Raising money for a startup is something I really want to help demystify for first time entrepreneurs who have no idea where to get started.
I shared a few of the ingredients to the secret sauce of raising money throughout several blog post covering the topic over the last 3 months.
One ingredient I noticed that was missing was timming.
Timing is the one ingredient that you must nail if you want to succeed.
To help bring clarity to this critical fundraising topic, we need to look no further than a blog post written by the founder and CEO of Buffer, Joel Gascoigne.
What I’ve learned from talking with some very experienced and highly respected successful serial entrepreneurs is that there are only really two good times to raise funding. The first is when you have just an idea, and you’ve not even started to build. The second is when you have a product with good traction you can show to investors.
Gascoigne goes on to point out that first time entrepreneurs have a 0% chance at success at the idea stage because investors are looking for serial entrepreneurs with multiple successful exits as the deciding factor for investing in an idea.
So for first time entrepreneurs, the only option you have is to raise money when your product has good revenue or user traction depending on your business model and market.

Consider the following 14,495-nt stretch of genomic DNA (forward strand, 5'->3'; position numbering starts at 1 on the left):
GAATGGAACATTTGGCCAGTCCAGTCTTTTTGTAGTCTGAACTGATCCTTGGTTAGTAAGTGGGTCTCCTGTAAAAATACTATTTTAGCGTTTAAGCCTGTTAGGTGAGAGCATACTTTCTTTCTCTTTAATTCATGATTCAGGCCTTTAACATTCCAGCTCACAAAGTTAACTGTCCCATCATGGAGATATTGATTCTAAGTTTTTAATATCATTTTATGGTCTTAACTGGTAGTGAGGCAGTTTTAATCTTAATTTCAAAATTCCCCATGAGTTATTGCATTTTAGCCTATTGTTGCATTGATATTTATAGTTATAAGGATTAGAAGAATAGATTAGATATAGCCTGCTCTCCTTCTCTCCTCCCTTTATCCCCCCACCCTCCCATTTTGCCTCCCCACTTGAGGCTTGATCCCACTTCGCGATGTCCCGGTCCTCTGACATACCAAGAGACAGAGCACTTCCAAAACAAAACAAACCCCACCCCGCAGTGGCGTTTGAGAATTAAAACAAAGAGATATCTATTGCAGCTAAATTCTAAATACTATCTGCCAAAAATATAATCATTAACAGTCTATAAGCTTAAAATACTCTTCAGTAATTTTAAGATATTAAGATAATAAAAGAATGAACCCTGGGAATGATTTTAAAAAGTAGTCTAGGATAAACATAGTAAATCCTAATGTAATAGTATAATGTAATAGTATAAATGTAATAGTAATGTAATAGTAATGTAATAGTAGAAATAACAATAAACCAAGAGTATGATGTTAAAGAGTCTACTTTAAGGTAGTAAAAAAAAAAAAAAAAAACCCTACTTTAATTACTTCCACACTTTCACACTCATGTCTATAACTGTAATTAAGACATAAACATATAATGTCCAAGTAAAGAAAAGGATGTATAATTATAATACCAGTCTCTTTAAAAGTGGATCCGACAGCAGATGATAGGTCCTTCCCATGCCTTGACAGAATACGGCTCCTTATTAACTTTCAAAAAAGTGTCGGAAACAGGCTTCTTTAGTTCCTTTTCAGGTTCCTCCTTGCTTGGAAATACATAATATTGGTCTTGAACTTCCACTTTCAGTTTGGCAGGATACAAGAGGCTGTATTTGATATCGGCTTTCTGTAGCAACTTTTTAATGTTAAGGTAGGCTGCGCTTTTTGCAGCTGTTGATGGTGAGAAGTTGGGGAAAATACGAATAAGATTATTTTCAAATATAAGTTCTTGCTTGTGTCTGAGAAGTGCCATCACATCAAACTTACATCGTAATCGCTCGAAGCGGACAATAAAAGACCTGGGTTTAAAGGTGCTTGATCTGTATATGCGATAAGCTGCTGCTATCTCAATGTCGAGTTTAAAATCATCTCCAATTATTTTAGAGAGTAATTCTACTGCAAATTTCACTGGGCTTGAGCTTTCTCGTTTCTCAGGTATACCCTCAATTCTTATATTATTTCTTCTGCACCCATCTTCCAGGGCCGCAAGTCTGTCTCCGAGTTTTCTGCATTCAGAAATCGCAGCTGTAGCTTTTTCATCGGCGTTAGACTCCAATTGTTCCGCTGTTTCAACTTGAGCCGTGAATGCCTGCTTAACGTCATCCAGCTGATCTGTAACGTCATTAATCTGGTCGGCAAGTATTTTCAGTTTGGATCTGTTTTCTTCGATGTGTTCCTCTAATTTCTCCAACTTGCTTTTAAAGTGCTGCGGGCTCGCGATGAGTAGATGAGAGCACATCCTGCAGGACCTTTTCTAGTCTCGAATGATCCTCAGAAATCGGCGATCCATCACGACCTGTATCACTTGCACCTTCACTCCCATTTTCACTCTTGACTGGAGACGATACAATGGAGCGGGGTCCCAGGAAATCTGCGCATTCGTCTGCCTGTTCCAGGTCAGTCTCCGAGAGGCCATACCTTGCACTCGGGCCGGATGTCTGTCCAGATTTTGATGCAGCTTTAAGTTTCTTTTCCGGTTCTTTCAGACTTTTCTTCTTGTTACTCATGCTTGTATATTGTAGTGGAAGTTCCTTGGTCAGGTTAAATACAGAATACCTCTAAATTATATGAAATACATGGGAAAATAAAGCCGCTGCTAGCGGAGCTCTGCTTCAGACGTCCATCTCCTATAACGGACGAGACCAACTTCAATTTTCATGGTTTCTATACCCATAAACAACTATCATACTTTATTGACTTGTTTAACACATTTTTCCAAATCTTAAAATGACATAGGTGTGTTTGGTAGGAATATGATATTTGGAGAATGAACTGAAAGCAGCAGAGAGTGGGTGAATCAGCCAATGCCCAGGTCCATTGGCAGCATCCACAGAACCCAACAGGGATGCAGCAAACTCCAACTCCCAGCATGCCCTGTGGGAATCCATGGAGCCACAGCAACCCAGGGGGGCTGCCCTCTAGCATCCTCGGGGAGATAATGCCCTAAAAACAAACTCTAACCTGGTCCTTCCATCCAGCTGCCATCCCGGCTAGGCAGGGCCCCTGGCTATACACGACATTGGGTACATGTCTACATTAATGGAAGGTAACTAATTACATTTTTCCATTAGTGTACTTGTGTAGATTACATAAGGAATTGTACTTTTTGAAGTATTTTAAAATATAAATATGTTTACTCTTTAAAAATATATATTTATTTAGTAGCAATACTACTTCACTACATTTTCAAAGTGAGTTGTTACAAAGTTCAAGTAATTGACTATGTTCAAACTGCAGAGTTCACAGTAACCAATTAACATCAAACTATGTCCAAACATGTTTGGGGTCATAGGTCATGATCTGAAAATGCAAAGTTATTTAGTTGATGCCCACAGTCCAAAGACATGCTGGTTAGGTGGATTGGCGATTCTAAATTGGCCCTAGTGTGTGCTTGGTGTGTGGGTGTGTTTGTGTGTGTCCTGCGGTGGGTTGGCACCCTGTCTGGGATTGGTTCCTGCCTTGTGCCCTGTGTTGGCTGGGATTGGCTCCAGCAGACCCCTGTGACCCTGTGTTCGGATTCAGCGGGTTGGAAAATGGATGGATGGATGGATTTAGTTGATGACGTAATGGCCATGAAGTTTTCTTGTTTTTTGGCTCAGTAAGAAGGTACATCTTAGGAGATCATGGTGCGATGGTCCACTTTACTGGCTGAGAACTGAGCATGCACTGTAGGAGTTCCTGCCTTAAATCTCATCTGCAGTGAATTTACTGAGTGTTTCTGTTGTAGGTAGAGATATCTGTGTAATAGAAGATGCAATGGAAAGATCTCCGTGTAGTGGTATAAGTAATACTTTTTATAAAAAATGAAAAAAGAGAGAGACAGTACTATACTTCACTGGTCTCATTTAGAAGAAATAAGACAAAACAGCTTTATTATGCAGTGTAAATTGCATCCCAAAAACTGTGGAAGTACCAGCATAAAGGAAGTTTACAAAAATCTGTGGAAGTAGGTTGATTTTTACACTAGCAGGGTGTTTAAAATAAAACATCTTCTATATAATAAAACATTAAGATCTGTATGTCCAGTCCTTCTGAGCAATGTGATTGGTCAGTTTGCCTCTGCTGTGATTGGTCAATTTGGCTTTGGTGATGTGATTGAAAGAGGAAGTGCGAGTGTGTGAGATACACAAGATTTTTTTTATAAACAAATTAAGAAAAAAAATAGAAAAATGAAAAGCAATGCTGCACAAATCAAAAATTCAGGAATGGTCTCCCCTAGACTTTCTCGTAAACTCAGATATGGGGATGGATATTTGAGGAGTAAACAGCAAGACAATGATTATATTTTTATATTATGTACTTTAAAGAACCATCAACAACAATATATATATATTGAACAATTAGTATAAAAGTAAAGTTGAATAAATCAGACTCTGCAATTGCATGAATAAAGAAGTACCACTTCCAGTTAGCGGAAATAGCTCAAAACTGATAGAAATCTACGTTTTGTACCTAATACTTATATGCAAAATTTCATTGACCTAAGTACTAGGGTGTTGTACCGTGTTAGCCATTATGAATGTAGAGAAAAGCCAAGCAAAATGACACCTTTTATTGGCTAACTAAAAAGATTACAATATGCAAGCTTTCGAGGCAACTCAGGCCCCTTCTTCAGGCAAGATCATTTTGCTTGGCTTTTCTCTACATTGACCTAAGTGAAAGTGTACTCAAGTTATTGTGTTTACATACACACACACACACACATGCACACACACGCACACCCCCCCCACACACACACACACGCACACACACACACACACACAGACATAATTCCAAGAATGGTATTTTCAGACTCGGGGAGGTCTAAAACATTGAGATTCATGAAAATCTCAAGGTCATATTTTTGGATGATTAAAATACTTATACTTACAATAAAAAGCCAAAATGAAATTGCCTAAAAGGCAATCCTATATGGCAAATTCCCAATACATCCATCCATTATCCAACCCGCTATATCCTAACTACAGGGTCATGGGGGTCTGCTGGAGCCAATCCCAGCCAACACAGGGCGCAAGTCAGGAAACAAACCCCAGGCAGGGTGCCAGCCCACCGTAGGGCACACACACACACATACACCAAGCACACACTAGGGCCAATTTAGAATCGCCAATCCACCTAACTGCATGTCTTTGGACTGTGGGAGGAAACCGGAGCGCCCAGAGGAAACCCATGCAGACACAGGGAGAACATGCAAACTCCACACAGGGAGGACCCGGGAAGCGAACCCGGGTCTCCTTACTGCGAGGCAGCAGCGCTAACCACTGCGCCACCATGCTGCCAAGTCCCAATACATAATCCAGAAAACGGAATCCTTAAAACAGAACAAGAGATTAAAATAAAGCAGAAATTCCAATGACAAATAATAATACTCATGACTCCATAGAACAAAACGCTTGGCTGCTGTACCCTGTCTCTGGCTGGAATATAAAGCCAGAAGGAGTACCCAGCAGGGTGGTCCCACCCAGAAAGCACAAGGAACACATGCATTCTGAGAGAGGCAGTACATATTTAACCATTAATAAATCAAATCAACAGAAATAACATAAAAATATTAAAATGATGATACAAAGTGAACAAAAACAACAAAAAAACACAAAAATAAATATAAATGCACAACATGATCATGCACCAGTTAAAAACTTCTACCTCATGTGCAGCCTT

How much? Read this post for specific numbers you must hit before you have a good chance to raise VC money.
Probably the one most important thing for an entrepreneur to do is to stay positive. Sometimes this can be difficult when facing 100 nos in a row. However, if you understand the law of averages in the scenario you are facing, 100 nos may mean you are 90% of the way to the one yes you need to succeed. If you knew this up front, it would be easy to stay persistent and positive after each no.
This is more or less the insight I gleaned from reading a blog post written by the founder & CEO of Buffer, Joel Gascoigne. Joel calls this concept Ratio Thinking. He states:
As soon as I accepted that the whole world works in ratios, that’s when it became easier. Knowing that success happens in ratios allowed me to go ahead and send that email, without worrying about not getting a response, about ‘failing’.